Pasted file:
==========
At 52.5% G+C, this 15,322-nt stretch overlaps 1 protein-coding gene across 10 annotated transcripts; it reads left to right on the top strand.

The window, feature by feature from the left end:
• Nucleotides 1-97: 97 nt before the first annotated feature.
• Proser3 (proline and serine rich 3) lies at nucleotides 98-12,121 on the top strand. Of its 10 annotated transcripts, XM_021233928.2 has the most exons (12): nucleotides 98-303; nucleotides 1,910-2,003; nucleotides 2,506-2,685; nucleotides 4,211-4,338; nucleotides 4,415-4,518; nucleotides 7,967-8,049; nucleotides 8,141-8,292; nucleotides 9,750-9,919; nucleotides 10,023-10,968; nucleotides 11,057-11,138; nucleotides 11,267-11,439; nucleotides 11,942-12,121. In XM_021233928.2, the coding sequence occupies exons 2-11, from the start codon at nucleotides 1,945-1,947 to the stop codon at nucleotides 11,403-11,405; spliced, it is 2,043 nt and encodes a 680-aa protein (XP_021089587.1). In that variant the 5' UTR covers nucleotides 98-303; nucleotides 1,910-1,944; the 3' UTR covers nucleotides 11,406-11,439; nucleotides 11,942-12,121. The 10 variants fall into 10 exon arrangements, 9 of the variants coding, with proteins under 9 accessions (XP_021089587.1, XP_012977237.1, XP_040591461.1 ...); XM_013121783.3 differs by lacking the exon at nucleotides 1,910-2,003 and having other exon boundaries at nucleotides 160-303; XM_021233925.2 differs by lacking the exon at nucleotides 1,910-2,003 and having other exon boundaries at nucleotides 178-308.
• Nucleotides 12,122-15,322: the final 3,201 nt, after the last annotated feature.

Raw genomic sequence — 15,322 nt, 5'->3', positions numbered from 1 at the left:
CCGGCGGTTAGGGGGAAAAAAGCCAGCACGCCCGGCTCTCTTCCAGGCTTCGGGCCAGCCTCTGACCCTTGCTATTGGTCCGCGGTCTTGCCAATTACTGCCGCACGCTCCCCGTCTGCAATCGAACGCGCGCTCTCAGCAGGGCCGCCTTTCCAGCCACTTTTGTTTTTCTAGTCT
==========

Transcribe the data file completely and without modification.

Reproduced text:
At 52.5% G+C, this 15,322-nt stretch overlaps 1 protein-coding gene across 10 annotated transcripts; it reads left to right on the top strand.

The window, feature by feature from the left end:
• Nucleotides 1-97: 97 nt before the first annotated feature.
• Proser3 (proline and serine rich 3) lies at nucleotides 98-12,121 on the top strand. Of its 10 annotated transcripts, XM_021233928.2 has the most exons (12): nucleotides 98-303; nucleotides 1,910-2,003; nucleotides 2,506-2,685; nucleotides 4,211-4,338; nucleotides 4,415-4,518; nucleotides 7,967-8,049; nucleotides 8,141-8,292; nucleotides 9,750-9,919; nucleotides 10,023-10,968; nucleotides 11,057-11,138; nucleotides 11,267-11,439; nucleotides 11,942-12,121. In XM_021233928.2, the coding sequence occupies exons 2-11, from the start codon at nucleotides 1,945-1,947 to the stop codon at nucleotides 11,403-11,405; spliced, it is 2,043 nt and encodes a 680-aa protein (XP_021089587.1). In that variant the 5' UTR covers nucleotides 98-303; nucleotides 1,910-1,944; the 3' UTR covers nucleotides 11,406-11,439; nucleotides 11,942-12,121. The 10 variants fall into 10 exon arrangements, 9 of the variants coding, with proteins under 9 accessions (XP_021089587.1, XP_012977237.1, XP_040591461.1 ...); XM_013121783.3 differs by lacking the exon at nucleotides 1,910-2,003 and having other exon boundaries at nucleotides 160-303; XM_021233925.2 differs by lacking the exon at nucleotides 1,910-2,003 and having other exon boundaries at nucleotides 178-308.
• Nucleotides 12,122-15,322: the final 3,201 nt, after the last annotated feature.

Raw genomic sequence — 15,322 nt, 5'->3', positions numbered from 1 at the left:
CCGGCGGTTAGGGGGAAAAAAGCCAGCACGCCCGGCTCTCTTCCAGGCTTCGGGCCAGCCTCTGACCCTTGCTATTGGTCCGCGGTCTTGCCAATTACTGCCGCACGCTCCCCGTCTGCAATCGAACGCGCGCTCTCAGCAGGGCCGCCTTTCCAGCCACTTTTGTTTTTCTAGTCT